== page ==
Felix Salmon

Why regulators should be tough on bank capital

By Felix Salmon
September 7, 2010

John Carney today writes about what he calls “the deeper problem” behind the Basel III negotiations: “how regulators can assess capital requirements without a functioning market process”.

Ideally, he says, “we wouldn’t have regulatory capital requirements at all”, and banks would voluntarily raise their capital levels because doing so would decrease their funding costs. But in an age of moral hazard and government guarantees, that doesn’t work.

But underlying all of this is the idea that there’s an art to setting an optimal capitalization ratio, so that it’s not too high and not too low. My feeling, by contrast, is that left to their own devices banks will always have too little equity and too much debt, for the reasons that Carney glosses and also just because they tend to trust each other too much, believing that in extremis they can always exit most of any given interbank position overnight.

Certainly I haven’t seen any correlation between leverage and profitability when it comes to the world’s banks. The most profitable bank I’ve ever covered on a regular basis is Brazil’s Banco Itaú, and it tends to have pretty conservative leverage. Meanwhile, Europe is full of extremely highly-levered banks which make relatively modest profits.

It seems to me, then, that excess banking-system leverage is something which happens in mature markets when the normal engines of bank profitability, such as loan growth, start running dry. In Carney’s ideal unregulated market, banks would start off with quite high capital ratios when economies are young and growing fast, and then slash that equity in a desperate attempt to preserve return on equity as their economies start to mature and growth slows down.

And while the emerging markets are no strangers to banking crises, the fact is that the most dangerous such crises are always the ones which take place in large, mature economies.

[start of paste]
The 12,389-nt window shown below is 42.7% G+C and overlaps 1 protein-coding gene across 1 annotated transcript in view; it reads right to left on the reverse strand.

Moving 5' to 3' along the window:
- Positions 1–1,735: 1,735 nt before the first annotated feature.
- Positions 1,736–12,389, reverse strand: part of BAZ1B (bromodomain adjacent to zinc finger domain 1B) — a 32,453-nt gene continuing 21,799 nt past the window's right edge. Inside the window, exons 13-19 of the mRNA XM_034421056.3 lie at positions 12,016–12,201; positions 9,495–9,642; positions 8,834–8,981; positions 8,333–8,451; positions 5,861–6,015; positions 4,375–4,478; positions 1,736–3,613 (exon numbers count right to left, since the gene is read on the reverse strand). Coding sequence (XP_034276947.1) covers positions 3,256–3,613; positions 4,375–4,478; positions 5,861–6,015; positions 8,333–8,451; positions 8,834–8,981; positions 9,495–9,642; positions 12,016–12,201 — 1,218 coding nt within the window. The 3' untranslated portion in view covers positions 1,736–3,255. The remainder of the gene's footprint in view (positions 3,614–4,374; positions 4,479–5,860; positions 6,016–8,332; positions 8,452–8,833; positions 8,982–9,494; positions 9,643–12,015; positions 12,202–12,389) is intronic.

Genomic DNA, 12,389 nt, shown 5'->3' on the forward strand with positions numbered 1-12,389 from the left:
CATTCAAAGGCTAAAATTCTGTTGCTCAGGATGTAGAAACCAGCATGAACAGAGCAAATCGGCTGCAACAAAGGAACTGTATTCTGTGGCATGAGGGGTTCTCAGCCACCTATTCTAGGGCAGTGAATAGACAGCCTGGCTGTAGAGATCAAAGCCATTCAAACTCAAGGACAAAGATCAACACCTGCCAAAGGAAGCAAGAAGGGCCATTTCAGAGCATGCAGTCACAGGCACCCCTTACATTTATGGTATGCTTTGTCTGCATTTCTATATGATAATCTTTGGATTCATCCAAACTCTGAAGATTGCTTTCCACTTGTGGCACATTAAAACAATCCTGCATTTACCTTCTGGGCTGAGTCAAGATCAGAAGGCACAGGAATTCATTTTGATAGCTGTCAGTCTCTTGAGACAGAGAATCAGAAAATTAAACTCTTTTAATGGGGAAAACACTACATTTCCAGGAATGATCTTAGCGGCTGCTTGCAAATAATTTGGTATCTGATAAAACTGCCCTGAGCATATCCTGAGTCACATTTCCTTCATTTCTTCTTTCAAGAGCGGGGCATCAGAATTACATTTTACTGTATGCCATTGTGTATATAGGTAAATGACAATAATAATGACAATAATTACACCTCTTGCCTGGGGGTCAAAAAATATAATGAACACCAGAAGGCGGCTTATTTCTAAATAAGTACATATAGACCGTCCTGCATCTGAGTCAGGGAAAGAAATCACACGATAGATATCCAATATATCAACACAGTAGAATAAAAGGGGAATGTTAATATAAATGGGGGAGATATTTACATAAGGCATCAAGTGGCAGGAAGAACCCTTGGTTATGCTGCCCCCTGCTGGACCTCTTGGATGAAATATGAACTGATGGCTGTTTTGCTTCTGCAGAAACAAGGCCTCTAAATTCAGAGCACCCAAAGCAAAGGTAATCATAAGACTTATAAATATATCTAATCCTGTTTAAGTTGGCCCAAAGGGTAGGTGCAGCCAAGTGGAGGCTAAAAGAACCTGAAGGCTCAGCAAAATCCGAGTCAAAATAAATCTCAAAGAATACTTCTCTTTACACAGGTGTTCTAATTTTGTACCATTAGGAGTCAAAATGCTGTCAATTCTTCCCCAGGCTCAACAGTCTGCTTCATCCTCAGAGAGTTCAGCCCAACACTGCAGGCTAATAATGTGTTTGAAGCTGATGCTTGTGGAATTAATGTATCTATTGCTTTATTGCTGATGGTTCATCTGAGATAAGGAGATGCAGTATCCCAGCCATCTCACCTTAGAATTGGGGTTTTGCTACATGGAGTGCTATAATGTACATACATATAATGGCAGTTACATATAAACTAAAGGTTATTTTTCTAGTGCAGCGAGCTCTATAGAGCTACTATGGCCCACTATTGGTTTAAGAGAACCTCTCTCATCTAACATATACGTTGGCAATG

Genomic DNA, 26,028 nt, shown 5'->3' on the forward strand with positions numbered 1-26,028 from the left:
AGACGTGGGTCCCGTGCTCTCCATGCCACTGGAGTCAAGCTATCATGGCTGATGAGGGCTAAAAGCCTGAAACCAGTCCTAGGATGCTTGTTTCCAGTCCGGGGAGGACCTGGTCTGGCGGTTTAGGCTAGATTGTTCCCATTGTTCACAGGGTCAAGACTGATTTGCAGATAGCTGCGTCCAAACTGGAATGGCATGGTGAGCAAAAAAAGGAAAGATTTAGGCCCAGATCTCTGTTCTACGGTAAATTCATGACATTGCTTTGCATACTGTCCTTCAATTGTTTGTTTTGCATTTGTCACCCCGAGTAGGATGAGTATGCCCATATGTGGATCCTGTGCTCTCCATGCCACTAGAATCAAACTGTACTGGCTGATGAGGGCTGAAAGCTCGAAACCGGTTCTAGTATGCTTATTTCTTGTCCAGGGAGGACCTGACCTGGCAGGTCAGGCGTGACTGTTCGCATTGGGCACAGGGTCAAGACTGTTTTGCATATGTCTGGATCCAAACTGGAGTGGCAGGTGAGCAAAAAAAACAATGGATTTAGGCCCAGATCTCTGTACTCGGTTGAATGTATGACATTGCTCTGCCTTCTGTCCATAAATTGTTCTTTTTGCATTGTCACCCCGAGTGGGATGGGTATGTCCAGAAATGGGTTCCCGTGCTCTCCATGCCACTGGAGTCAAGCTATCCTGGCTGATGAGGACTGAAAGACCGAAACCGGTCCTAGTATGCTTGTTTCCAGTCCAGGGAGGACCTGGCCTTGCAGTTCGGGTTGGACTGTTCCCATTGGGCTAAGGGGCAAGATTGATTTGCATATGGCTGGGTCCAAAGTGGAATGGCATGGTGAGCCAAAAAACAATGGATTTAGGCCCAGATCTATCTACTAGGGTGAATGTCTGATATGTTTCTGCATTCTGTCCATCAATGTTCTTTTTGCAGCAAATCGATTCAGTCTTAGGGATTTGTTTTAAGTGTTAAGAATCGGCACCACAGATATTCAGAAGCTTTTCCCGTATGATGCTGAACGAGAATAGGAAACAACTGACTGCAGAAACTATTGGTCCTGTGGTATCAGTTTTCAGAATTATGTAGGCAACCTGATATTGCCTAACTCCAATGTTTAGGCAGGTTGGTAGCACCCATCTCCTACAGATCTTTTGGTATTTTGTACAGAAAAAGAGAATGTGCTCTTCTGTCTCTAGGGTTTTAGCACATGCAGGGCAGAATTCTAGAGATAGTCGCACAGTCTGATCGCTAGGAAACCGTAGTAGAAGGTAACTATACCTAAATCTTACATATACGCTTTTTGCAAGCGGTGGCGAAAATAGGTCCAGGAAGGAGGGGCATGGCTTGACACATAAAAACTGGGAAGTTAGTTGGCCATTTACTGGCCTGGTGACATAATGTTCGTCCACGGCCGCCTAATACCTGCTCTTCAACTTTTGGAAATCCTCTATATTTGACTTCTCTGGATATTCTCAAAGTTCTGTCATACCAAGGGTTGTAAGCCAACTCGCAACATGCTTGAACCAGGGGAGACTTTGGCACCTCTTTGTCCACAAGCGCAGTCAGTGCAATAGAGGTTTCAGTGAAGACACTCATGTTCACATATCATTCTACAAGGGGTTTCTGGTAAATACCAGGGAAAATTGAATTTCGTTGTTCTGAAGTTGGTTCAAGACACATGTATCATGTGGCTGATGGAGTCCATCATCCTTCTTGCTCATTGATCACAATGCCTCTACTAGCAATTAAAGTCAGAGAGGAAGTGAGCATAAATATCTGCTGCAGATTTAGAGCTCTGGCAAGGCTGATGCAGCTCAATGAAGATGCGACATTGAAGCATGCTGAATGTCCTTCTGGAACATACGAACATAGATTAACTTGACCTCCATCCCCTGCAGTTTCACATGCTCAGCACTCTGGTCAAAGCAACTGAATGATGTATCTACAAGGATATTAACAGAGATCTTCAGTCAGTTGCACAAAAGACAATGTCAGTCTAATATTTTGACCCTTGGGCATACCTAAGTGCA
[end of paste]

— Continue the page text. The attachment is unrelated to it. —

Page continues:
That’s where regulators — by which I mean the Bank for International Settlements, in Basel — have to step in, by forcing all countries to adopt a bare minimum capital requirement which will protect the system in two main ways: it will make bank failures less likely and less frequent, and it will improve the ability of the rest of the system to withstand any bank failure which does still occur.

Within reason, and so long as the requirement is imposed globally, there’s no reason that it can’t be very strict indeed; the noises coming out of Basel are a very good start. There’s very little downside to tougher capital requirements, and the people who complain about them most likely are probably just those who fear that their bonuses are going to fall. But that’s a feature, not a bug.

4 comments so far | RSS Comments RSS


As a banker all I can say to this post is AHMEN!

There is no reason that banks could not or should not have a 12% or even 15% Capital Ratios.

The only thing where we might disagree is that I do think banks should be able to offer the highest “value added” capital services like investment banking, commodities trading, private equity, and venture capital. JPMorgan, always 1st and foremost a commercial lender, has demonstrated a keen ability to offer all those functions and make money doing it. Further, they have done it without taking excessive risk or leverage.

If banks want to swim in the deep end of the pool than let them… just make them hold 20% capital.

Capital solves lots of problems!

Posted by y2kurtus | Report as abusive

isn’t the purpose of leverage to increase roe, rather than profits?

Posted by Worsel | Report as abusive

Felix, you made an excellent point:

“There’s an art to setting an optimal capitalization ratio, so that it’s not too high and not too low”

I agree. We always try to make it a science, and supervisors forget that it is an art too. It is not one size fits all.

George Lekatis

Posted by GeorgeLekatis | Report as abusive

Post Your Comment

We welcome comments that advance the story through relevant opinion, anecdotes, links and data. If you see a comment that you believe is irrelevant or inappropriate, you can flag it to our editors by using the report abuse links. Views expressed in the comments do not represent those of Reuters. For more information on our comment policy, see http://blogs.reuters.com/fulldisclosure/2010/09/27/toward-a-more-thoughtful-conversation-on-stories/